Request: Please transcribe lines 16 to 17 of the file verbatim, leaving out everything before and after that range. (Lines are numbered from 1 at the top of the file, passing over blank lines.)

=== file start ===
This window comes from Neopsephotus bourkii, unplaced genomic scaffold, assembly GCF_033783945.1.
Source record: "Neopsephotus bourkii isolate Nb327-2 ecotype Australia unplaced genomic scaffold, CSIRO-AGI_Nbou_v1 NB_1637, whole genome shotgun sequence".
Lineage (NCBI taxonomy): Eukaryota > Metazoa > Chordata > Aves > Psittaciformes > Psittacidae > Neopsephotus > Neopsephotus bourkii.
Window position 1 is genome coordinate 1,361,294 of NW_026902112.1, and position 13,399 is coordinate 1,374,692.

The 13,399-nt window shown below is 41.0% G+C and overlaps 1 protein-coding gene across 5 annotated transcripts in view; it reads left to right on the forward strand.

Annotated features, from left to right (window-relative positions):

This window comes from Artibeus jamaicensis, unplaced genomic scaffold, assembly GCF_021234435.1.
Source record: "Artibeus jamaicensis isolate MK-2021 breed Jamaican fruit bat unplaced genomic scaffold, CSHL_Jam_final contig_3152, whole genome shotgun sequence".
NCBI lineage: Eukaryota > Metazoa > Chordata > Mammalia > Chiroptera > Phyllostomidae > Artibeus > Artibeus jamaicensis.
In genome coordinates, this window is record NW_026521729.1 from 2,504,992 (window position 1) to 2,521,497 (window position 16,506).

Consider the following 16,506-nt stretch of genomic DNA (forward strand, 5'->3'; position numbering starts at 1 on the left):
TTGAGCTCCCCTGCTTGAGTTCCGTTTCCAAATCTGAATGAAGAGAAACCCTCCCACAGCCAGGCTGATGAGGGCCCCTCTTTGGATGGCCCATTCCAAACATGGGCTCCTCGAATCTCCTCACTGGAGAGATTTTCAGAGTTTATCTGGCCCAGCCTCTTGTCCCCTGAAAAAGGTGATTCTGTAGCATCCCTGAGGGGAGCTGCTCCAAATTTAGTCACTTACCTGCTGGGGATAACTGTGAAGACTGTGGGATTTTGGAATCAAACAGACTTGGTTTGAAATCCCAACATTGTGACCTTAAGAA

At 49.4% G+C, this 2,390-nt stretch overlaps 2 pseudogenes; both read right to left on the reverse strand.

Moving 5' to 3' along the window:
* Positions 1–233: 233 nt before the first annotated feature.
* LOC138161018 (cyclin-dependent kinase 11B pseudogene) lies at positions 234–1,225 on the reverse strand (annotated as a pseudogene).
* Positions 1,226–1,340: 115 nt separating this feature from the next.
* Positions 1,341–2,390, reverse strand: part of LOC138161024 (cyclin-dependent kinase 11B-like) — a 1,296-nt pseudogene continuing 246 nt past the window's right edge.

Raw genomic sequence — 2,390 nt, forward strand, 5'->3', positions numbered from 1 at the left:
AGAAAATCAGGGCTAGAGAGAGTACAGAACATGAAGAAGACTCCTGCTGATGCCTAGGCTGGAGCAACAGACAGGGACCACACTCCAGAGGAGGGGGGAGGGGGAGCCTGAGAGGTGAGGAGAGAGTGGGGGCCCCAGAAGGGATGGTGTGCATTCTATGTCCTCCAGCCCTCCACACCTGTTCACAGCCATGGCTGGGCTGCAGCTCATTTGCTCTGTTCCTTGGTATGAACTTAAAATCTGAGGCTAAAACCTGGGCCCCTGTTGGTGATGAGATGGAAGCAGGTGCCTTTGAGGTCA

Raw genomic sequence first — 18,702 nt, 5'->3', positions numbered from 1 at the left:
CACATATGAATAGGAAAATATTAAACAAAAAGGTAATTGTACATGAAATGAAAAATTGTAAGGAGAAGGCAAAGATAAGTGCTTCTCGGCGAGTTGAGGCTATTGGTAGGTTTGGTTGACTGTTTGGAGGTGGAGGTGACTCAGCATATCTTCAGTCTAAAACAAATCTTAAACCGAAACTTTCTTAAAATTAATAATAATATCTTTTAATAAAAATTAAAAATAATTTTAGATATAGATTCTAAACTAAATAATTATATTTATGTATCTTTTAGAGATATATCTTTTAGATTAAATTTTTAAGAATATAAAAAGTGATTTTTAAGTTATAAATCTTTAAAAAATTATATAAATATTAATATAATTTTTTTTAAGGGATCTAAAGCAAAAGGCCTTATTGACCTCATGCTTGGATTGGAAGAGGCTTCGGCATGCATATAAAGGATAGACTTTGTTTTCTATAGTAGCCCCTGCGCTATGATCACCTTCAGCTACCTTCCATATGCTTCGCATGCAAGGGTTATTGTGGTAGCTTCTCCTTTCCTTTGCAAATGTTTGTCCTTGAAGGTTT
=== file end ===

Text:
* LOC138161018 (cyclin-dependent kinase 11B pseudogene) lies at positions 234–1,225 on the reverse strand (annotated as a pseudogene).
* Positions 1,226–1,340: 115 nt separating this feature from the next.